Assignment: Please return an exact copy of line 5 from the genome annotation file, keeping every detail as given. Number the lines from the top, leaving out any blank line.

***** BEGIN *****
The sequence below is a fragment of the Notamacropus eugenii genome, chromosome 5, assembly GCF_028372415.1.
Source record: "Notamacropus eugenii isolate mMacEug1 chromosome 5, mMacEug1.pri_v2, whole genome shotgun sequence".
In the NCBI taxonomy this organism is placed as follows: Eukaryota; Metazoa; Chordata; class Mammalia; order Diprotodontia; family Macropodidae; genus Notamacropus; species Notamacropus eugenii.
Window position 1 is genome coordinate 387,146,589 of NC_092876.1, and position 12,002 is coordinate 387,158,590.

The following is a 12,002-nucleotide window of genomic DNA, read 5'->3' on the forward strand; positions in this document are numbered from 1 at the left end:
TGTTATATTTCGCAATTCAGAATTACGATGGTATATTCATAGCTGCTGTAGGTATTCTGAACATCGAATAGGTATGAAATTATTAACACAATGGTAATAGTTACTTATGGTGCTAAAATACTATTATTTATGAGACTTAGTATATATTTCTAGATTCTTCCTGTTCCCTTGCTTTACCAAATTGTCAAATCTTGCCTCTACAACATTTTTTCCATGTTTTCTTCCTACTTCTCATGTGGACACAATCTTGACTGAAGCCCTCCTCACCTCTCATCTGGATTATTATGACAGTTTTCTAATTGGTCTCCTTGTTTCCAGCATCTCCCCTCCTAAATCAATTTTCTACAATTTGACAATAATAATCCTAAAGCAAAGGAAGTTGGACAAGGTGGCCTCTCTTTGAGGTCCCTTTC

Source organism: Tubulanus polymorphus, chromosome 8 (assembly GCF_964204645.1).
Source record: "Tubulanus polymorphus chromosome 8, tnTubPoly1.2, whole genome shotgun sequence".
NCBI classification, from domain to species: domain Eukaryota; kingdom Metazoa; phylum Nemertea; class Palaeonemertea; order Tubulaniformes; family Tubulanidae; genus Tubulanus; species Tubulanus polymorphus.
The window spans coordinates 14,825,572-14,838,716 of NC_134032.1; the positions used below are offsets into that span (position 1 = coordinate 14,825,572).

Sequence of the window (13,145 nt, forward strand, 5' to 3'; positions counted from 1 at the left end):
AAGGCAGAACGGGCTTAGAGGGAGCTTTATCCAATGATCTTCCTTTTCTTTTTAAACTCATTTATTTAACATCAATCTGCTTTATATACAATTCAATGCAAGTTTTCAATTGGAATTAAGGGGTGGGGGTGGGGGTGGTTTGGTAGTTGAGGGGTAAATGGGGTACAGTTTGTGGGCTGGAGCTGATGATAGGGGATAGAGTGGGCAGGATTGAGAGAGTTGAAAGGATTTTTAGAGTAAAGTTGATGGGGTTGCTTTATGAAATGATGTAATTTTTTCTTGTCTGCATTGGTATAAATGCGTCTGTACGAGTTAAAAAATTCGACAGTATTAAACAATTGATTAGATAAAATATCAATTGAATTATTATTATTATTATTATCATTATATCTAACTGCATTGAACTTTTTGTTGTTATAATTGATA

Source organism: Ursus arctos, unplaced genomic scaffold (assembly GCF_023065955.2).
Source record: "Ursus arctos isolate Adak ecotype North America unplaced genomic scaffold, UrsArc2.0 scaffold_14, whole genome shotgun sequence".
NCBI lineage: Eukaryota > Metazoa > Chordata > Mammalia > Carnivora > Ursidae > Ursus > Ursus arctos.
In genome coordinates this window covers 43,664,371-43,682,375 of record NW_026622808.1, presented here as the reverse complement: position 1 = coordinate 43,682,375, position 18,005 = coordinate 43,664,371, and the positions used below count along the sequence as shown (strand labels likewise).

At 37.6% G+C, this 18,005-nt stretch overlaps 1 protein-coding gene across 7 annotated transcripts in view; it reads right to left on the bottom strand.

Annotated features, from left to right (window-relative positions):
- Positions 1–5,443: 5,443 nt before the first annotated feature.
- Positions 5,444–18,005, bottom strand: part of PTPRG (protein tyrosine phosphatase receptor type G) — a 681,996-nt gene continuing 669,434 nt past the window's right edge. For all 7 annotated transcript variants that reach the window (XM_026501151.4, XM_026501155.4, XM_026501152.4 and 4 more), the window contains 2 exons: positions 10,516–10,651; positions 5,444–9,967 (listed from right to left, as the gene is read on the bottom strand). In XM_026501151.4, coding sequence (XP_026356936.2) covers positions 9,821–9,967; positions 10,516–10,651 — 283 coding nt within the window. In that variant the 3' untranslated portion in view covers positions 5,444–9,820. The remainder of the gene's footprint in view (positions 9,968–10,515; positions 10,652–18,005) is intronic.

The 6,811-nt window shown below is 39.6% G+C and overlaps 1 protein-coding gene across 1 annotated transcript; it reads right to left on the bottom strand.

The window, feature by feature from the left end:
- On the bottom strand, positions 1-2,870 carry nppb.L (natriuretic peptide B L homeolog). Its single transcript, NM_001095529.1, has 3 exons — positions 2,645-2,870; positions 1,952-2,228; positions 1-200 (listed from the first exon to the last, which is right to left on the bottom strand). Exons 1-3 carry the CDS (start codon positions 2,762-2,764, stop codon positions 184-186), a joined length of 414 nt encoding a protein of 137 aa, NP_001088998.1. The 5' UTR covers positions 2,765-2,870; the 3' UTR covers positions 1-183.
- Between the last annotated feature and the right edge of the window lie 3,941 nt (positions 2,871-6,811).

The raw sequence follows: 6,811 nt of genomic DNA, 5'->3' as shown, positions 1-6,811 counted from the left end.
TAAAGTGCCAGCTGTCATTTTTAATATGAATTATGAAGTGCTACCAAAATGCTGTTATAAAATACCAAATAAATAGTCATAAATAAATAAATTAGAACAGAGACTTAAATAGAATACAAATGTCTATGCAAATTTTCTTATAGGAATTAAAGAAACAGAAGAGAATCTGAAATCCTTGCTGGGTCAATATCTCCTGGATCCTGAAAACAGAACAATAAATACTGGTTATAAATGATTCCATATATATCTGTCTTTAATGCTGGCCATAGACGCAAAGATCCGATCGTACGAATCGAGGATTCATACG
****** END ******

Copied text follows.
The following is a 12,002-nucleotide window of genomic DNA, read 5'->3' on the forward strand; positions in this document are numbered from 1 at the left end: